The Owls stepped on Howarth Field for the first time during the regular season at 3 p.m. on Wednesday. Six minutes later, “T for Temple U” echoed through the speakers at the Temple Sports Complex when sophomore midfielder Amber Lambeth scored the Owls’ first goal in the history of the field.
Two hours and 10 minutes later, the fight song blared through the speakers again when the team won its first game on the new field. The Owls scored five goals in the final four minutes, 36 seconds to defeat Monmouth University 18-16 and improve to 2-0 on the season. They are now 2-1 after Saturday’s loss to a ranked Princeton University team.
“What a thrilling way to start,” coach Bonnie Rosen said. “To finally have our first game here and be able to walk away with a win is a wonderful way to celebrate this new facility, and I think it has a wonderful feel to it.”
After playing on Geasey Field for 41 years, the lacrosse team is the last Division I program to make the move to the Temple Sports Complex. The field hockey and soccer teams played at the facility in the fall.
Players and fans said the new field — named after Cherifa Howarth, who played field hockey for the Owls from 1994-97, and her husband Greg — provides a better game day experience. New turf, more room for fans and a video scoreboard are some of the enhancements from Geasey.
After Lambeth scored her first of four goals on Wednesday, the scoreboard lit up and played a video to celebrate the score.
“It was a really cool feeling,” Lambeth said. “I like that we did the videos instead of just a picture, I think that was cool.”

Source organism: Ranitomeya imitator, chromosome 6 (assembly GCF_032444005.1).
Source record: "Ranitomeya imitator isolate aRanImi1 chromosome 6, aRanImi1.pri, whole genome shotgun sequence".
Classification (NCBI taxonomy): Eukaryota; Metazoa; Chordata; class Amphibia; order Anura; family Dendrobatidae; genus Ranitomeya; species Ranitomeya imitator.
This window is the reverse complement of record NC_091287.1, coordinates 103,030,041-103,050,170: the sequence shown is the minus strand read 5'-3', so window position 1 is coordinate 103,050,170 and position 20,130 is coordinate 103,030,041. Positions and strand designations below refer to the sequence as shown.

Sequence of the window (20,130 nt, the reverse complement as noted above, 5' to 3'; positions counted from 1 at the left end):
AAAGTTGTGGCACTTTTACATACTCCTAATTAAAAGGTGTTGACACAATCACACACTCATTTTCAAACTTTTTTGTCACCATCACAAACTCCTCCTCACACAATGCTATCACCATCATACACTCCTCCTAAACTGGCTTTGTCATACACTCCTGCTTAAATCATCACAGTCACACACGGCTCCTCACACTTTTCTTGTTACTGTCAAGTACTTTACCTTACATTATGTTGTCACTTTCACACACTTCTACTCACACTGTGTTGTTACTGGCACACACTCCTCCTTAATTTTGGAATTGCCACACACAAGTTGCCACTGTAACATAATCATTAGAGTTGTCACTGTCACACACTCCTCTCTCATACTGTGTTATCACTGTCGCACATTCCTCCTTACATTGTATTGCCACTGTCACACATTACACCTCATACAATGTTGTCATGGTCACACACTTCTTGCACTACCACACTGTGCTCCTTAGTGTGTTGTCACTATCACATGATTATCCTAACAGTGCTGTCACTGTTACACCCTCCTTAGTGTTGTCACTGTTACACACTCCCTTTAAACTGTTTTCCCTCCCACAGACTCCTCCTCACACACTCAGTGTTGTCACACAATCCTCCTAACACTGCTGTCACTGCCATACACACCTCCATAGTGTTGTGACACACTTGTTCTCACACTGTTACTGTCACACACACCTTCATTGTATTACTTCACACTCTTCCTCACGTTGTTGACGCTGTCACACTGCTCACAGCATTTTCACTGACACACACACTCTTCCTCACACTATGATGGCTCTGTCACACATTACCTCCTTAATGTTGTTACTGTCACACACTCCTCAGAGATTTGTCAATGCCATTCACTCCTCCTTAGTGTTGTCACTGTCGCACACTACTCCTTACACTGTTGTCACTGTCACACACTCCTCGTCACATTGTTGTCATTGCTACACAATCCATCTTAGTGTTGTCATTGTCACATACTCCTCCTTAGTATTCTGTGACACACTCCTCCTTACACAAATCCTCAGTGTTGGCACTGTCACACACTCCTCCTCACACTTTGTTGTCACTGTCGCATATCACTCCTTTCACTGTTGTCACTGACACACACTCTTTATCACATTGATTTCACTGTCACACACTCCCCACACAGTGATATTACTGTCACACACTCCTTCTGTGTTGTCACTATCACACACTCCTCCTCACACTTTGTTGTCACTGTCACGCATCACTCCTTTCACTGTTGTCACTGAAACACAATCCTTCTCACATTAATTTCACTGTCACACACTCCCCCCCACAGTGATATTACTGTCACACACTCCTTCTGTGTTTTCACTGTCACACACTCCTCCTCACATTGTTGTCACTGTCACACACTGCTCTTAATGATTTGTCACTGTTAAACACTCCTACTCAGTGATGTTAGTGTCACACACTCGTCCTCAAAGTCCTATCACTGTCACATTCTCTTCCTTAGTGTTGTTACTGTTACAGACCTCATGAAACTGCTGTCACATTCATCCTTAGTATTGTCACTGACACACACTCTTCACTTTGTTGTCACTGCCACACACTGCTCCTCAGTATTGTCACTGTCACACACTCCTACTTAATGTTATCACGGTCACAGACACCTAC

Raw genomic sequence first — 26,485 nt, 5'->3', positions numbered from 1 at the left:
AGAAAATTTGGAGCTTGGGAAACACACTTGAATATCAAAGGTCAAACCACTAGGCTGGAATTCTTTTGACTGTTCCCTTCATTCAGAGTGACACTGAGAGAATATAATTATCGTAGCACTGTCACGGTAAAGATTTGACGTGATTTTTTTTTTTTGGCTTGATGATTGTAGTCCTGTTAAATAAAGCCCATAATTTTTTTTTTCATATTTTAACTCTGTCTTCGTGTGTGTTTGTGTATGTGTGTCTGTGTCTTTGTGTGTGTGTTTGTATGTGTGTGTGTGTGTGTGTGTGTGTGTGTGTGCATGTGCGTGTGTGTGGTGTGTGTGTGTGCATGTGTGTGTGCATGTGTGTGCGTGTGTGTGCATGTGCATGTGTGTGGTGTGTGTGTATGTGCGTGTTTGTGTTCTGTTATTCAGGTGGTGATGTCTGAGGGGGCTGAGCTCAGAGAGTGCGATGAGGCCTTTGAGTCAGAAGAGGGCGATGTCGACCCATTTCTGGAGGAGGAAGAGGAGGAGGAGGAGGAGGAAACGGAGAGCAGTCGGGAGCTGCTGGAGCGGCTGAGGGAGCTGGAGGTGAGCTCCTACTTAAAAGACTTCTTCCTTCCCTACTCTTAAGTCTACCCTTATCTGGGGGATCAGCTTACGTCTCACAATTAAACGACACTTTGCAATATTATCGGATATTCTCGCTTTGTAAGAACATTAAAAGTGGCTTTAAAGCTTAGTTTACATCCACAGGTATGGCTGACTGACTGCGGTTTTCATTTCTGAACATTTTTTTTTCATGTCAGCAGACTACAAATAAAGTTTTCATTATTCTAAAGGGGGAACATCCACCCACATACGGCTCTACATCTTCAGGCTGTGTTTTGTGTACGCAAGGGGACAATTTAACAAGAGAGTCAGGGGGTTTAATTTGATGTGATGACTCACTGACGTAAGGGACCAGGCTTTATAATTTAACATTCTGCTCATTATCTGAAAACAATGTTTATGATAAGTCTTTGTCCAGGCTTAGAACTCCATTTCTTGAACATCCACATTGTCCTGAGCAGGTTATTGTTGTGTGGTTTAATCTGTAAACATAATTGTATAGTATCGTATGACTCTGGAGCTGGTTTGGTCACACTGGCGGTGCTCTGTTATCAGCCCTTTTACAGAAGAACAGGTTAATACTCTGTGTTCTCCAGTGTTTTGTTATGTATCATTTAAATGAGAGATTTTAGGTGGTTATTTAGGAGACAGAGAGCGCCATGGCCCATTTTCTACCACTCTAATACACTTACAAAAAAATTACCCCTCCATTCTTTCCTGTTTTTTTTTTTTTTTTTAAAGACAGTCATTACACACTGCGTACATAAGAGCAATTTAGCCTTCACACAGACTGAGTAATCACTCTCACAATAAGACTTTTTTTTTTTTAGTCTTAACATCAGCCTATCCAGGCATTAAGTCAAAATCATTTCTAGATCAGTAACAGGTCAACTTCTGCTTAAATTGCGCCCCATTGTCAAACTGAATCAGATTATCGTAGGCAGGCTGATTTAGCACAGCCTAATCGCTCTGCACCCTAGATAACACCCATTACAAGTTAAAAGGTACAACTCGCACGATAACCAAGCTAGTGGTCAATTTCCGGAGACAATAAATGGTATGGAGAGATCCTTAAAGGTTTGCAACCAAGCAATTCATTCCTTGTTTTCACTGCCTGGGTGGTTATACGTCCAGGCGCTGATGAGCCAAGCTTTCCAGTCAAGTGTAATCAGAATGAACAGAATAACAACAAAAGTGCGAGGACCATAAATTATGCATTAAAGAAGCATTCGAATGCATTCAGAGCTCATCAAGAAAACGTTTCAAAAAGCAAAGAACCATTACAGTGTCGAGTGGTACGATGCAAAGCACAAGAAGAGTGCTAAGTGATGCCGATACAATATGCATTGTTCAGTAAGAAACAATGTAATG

Bob Didio, Lambeth’s uncle, has attended games at both Geasey and Howarth fields. While he misses being closer to the action at Geasey Field, he thinks Howarth provides a better overall experience.
“This field is fantastic,” he said. “It gets everyone more into it.”
When the clock was winding down against Monmouth, a pre-recorded video of senior defender Rachel Barile came on the scoreboard and encouraged fans to cheer. The crowd of 364 fans started cheering and stomping their feet on the bleachers.
“The ‘make some noise’ stuff we had never seen, so it was kind of distracting,” senior attacker Carly Demato said. “But it was fun.”
Knowing that some of the new features could be a distraction, Rosen made sure her team was as prepared as they could be before the game by having her players preview the videos. She said the Owls “played like a pretty composed group” on Wednesday.
In addition to offering a better game-day experience, Howarth Field also provides a better playing surface. The field is made of AstroTurf 12, the same as Geasey Field, but it’s softer because it’s newer.
“It’s so much better here,” Lambeth said. “Falling doesn’t hurt as much.”
For Kristina Gensler, mother of junior attacker Kira Gensler, the best part about the new complex is the attention the sport is getting.
“It’s wonderful,” Kristina Gensler said. “It seems like the sport is being taken a lot more serious, it feels like we are at an actual place watching an actual game.”
Jen Hershey, mother of redshirt-freshman goalkeeper Kelsea Hershey, agreed with Gensler.
“The girls sports kind of get pushed by the way,” Jen Hershey said. “But it seems like hopefully they are taking it a little more serious.”
After leaving the Ambler Sports Complex, the men’s and women’s soccer teams experienced increased attendance since the opening of the new complex in Fall 2016. Rosen hopes that trend will continue for her team and that the field will garner more community support.
“My hope for our fans is that it becomes a place that they really enjoy to come watch games,” Rosen said. “I would love to get the local community to come out and support us and watch our games and enjoy the sport of lacrosse. It’s a wonderful facility to play in and it’s great exposure for our school.”
Tessa Sayers can be reached at email@example.com.